How carbon sequestration and soil health can reap climate benefits in agriculture

Published on September 20, 2022

The climate emergency needs to be tackled with every weapon in our arsenal, but one tool sits literally right beneath our feet. Soils, and the plants they generate, absorb about 30 per cent of the carbon dioxide emitted by human activity each year. Now Al Dahra Group is capitalising on this method of capturing and storing – or sequestering – carbon dioxide by adopting regenerative agricultural practices.

The UAE-based agricultural conglomerate, which has presence in five continents, has set aside 5,000 hectares on their farms to improve carbon sequestration. Al Dahra achieves this through  a variety of approaches, including reducing tillage, giving up ploughing, using particular vehicles that ensure  soils are not compacted as strongly, deploying biological tools to control pests, and using alfalfa and legumes to increase soil organic matter, which promote photosynthesis and protect the soil.

In Estonia we are helping the country and the farmers to achieve the EU objective of keeping greening in winter. We do this by helping the farmers to collect grasses and developing a program to seed mix grasses and Alfalfa. This way not only the farmers achieve EU greening objectives but they will also improve their margins and achieve a lower footprint thanks to the carbon sequestration. 

“We can create climate resilience by investing in the soil which is just below our feet. Soil health is our insurance policy against harsh and extreme climate change,” says Samin Khan, Global Director – Enterprise Risk & ESG at Al Dahra Group.

A Living Business programme partner, the agribusiness firm specializes in the cultivation, production and trading of animal feed and human food commodities such as alfalfa, wheat, corn, rice, flour, fruits and vegetables.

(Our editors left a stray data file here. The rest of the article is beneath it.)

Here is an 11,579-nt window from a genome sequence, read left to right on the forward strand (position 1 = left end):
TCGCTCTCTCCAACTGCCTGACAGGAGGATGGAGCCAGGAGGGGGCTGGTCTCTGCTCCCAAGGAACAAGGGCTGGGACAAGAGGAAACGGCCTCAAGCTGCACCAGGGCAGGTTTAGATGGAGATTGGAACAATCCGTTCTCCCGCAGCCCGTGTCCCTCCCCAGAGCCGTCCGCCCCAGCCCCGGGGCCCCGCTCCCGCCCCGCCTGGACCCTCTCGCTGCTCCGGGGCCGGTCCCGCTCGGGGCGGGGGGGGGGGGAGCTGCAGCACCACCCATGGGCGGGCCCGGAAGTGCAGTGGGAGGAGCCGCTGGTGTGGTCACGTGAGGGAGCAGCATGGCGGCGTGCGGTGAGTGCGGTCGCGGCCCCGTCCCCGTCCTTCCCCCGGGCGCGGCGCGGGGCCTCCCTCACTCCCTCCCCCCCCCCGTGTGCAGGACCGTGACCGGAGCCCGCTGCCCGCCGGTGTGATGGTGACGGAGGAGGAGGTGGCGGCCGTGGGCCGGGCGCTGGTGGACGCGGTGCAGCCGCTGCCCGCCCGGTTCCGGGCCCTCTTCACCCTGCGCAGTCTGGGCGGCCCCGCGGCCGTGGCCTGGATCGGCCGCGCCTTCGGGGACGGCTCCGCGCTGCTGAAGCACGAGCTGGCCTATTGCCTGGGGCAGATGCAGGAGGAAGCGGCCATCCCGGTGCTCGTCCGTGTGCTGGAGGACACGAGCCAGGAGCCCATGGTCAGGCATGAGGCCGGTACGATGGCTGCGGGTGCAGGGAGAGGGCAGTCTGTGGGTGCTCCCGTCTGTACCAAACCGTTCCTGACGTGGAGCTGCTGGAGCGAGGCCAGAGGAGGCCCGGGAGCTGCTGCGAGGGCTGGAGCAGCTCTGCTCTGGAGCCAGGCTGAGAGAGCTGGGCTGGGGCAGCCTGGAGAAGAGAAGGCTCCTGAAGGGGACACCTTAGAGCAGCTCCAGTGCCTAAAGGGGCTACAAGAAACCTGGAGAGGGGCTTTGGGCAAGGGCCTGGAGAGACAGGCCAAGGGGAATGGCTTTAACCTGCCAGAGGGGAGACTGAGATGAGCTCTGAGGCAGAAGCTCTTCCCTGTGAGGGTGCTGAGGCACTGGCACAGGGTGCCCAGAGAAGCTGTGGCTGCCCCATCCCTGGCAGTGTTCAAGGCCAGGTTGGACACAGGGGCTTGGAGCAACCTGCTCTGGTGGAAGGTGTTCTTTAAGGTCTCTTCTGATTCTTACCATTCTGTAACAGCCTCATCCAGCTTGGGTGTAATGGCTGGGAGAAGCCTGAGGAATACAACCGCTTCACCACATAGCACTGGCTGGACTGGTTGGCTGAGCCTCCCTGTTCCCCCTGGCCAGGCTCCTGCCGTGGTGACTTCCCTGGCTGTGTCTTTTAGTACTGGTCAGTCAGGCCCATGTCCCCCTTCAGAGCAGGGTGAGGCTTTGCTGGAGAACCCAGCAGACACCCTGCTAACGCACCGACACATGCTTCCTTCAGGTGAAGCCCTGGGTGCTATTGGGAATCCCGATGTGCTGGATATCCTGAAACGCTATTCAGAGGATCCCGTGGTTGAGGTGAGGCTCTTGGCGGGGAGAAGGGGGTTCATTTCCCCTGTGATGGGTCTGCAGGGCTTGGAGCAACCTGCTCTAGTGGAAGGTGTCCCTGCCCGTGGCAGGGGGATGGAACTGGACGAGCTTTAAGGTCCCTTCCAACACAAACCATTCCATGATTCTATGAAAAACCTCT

Al Dahra began to focus on its ESG journey in 2020, informally it was always part of our business, Khan says, driven by a corporate vision that focused on mitigating climate and agriculture risks by reducing greenhouse gas emissions across Scopes 1 and 2, achieving national determined contributions in each of its operating countries, and responding to changing consumer demand.

Early gains show the way

By adopting regenerative agricultural practices on a pilot area of 5,000 hectares, Al Dahra was immediately able to take 4,508 tonnes of carbon from the air and sink it under the soil.

Along the way, the Al Dahra faced several challenges, not least helping shift perceptions and farming practices. It approached the problem partly by sharing the data of the benefits of sequestration. “The main challenge was to tackle the cultural shift from conventional farming to regenerative and low-impact farming. It involved a lot of discussion and we needed to convince the existing farming team of the advantages of maintaining soil cover throughout the year,” Khan says. “Secondly, making the shift required a lot of detailed information before we were able to make the soil our partner instead of exploiting it.”

Regenerative soil practices and the consequent sustainable business model have significant helped some of the Al Dahra’s ventures, for example, in Morocco, the business has managed to  achieve carbon neutrality, he says.

Now Al Dahra is focused on ensuring the business stays on track from an ESG point of view. “We will maintain and increase the number of trees on our land, ensure year-round soil cover and enhance the use of technology to minimise water consumption,” he says. “We will also recycle 100% of our agricultural and organic waste to increase soil organic matter.”

Al Dahra wants to achieve several goals by 2030, he says, including increasing soil organic matter as laid out by the Paris Accord, decreasing emissions use from chemical fertilizers and pesticides by 20%, cutting water consumption by a fifth, and converting 50% of energy requirements to renewables. Accordingly, Al Dahra is exploring several other ways to promote decarbonization across its agricultural operations, Khan says. “We want to consider using food additives such as red seaweed or other products to minimize methane emissions from livestock. We are also looking at green alternatives to chemical-based agricultural inputs, such as green ammonia for fertilizer use, microbes to help activate the soil, and bio stimulants or plant-based enhancers to improve crop production. Finally, we are also evaluating the use of precision farming and advanced technologies – including satellite imagery – to develop more sustainable agricultural models.”